Ahhh, summer solstice. We revel in these long days of sunlight in part because we can enjoy our favorite summer pastimes after leaving work for the day.
For some companies, summer is a time to coast, or at least do little more than get by until September since so many staff member vacations are on the summer calendar. Because of this, it can feel like nothing big happens during the summer months.
For many tourist-based businesses, it’s go time. All the marketing, prep, process / system building, cleanup and training are front and center. For others, it’s marketing / prep / analysis time.
For retail, it’s often prep time for fall & winter holidays, working on marketing calendars, orders, e-commerce updates, etc.
No matter what business you’re in and what summer does to your workload – summer is a great time to implement improvements that help your staff produce their best work. The return on investment is high and in most cases, the cost is fairly low.
I use an acronym called TEER to describe the most common ways to improve staff performance and results.
TEER stands for Training, Equipment, Environment, Roadblocks.
Training is a fairly obvious one and includes not only skill, process and equipment training, but personal development as well.
Equipment is a great way to improve staff productivity. Have you entered a hotel and had the desk personnel ask you to pardon them for being so slow because they were waiting an interminable time for the check-in computers?
Such frustrations are reflected in their interaction with guests, and can produce mistakes because the check-in desk staff may hurry to make up for that slow computer when it does respond. If your budget is limited, update these machines first vs. that computer in the back office. The back office computer has a much lower daily impact on guest experience, despite being slow when running the nightly audit.
Environment is primarily about the space where your staff spend most of their day. It could be a desk, cubicle, home office, auto parts counter, warehouse or mechanic’s bay. Is their environment optimized for performance and quality?
An office environment can often be transformed by a second (or larger) computer monitor, regardless of the work being performed. Other spaces can be improved simply by reducing trips to retrieve tools and materials. Simple things add up. Staffers may have suggestions that they’ve been “afraid” to make. Ask.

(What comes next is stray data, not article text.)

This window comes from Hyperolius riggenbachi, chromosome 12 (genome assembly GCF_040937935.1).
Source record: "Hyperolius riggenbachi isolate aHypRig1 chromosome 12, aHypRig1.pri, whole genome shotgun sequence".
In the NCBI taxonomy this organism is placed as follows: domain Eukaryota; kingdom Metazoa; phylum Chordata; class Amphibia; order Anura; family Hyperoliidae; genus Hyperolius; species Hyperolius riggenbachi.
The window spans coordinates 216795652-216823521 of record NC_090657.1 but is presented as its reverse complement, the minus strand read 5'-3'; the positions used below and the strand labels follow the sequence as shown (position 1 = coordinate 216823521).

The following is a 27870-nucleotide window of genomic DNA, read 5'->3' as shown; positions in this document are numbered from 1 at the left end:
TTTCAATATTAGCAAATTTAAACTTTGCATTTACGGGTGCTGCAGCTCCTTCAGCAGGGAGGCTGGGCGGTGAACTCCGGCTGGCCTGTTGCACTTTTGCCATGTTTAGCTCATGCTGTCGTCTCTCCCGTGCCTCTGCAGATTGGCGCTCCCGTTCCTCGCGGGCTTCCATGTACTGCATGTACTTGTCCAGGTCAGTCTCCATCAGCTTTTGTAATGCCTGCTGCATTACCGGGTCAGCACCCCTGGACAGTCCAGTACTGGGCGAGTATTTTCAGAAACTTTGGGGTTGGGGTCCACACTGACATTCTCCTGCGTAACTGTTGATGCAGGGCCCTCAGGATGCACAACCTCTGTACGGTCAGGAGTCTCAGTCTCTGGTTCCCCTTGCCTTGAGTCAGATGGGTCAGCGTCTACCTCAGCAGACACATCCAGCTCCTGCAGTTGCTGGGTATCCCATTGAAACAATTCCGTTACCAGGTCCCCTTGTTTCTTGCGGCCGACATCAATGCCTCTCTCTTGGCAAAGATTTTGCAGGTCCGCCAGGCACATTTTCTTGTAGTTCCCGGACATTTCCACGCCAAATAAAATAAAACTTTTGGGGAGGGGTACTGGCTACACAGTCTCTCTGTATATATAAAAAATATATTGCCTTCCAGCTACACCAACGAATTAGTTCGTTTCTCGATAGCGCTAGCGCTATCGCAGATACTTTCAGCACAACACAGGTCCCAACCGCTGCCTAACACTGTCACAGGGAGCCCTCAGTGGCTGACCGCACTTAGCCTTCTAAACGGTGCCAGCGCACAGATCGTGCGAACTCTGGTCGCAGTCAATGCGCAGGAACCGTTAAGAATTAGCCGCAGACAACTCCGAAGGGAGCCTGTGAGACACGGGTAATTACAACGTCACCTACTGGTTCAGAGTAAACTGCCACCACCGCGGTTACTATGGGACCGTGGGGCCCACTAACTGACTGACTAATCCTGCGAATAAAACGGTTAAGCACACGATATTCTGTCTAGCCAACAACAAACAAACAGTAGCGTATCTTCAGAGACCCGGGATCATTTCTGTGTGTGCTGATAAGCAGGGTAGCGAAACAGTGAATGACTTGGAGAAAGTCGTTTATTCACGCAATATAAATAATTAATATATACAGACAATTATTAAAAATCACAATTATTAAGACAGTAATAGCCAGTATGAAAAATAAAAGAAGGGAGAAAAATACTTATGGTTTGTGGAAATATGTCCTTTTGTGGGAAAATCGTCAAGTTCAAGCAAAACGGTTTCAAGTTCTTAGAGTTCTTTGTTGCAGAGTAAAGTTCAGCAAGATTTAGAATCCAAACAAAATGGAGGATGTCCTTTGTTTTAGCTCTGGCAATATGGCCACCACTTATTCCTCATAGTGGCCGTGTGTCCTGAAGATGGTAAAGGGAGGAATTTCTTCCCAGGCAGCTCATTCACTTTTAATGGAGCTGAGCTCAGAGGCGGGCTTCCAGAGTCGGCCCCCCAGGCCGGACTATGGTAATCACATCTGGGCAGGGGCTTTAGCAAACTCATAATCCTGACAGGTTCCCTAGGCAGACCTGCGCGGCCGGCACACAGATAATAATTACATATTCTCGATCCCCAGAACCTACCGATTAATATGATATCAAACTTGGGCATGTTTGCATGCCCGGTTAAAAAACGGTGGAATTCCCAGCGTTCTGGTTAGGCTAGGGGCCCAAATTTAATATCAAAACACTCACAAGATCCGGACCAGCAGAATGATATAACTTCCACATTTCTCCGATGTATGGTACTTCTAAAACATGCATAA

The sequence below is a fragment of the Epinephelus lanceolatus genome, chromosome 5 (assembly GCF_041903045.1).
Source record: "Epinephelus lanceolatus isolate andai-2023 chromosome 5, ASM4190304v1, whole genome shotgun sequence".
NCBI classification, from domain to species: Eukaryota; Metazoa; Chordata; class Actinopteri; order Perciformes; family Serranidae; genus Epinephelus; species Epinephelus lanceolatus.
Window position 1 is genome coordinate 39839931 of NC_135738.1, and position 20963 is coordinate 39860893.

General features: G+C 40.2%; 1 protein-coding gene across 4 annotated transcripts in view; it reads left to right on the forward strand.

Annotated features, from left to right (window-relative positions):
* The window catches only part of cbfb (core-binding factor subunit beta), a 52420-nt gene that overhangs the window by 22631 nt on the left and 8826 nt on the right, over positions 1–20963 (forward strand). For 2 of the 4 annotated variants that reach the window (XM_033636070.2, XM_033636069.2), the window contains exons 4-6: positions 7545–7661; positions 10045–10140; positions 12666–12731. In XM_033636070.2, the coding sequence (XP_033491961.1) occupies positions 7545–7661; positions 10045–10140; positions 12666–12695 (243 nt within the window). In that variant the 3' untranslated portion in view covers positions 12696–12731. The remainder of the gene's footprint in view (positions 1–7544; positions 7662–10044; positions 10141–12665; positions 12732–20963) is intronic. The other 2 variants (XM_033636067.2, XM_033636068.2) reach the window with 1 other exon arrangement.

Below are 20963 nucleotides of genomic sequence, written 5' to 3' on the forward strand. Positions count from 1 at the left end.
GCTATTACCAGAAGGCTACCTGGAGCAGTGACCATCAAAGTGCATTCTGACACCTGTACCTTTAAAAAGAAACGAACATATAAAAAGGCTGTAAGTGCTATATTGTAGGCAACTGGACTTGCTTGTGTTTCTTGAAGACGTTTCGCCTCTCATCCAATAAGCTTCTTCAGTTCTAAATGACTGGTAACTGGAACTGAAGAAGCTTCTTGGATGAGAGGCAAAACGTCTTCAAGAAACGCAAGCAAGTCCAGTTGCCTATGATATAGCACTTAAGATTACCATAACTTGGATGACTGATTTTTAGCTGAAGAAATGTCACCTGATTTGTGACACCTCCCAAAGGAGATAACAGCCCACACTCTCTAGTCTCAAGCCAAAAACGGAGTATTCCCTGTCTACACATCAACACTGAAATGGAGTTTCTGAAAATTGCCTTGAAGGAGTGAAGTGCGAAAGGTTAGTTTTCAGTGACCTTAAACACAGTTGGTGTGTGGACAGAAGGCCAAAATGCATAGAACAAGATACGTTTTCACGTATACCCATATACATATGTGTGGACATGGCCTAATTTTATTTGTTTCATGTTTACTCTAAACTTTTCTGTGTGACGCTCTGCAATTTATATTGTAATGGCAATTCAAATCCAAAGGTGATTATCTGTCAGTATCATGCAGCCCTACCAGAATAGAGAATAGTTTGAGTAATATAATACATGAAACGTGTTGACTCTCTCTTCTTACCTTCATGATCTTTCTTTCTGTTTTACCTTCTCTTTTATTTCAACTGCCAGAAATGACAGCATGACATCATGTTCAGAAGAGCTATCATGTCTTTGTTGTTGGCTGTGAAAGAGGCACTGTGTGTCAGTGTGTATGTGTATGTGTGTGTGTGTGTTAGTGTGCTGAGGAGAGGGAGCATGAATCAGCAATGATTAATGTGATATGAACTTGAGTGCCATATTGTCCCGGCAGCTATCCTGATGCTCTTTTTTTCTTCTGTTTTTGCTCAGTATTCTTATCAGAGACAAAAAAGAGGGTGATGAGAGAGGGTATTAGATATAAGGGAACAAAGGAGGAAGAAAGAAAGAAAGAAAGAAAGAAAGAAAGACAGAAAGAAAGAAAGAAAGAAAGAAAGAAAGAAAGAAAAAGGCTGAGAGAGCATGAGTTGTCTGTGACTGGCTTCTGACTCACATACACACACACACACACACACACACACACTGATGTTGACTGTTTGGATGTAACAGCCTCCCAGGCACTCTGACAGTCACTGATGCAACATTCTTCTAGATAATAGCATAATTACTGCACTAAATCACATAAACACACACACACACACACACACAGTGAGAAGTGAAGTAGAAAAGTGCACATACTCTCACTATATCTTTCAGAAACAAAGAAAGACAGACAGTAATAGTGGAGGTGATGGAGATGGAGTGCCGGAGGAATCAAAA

Roadblocks are all about doing whatever you can to eliminate the things that impede progress or productivity.
Roadblocks are often connected to the other TEER components. More often than not, roadblocks tend to be situations, paperwork and processes created by management (present and former) that simply need to be reconsidered or made more efficient. Don’t be your own worst enemy.
Often times, management tends to focus on personal development and related efficiency improvements and forgets to implement them beyond the management group. This can lead to an undesirable disconnect in culture. TEER can produce solid value for management just as it does for your staff.
Do your senior managers get training to improve their skills and productivity, but not middle managers? What about the reverse? While management may not need the same training as their staff, the need is still there at every level.
Likewise, the equipment that managers use may be different then that of their staff, but better (or additional) equipment that makes them more productive is just as valuable. I mentioned the benefits provided by a larger or additional monitor earlier, which can provide equally strong improvements for managers.
As with other areas, a focus on managers’ work environment may or may not match the environment concerns of the staff, but it’s just as important. Changes to reduce interruptions, lower noise levels, or provide standing desks and/or better chairs can make a serious difference in work quality and health.
Healthier people do better work because their health issues aren’t a distraction. This doesn’t mean getting rid of folks with health issues, it means helping them deal with them where possible – and it isn’t always about physical health.
For example, when someone whose work is repeatedly interrupted suddenly has that situation improved, the change is more than about productivity.
Finally, do managers have their own roadblocks? Absolutely.
What improvements can you make to help everyone work better?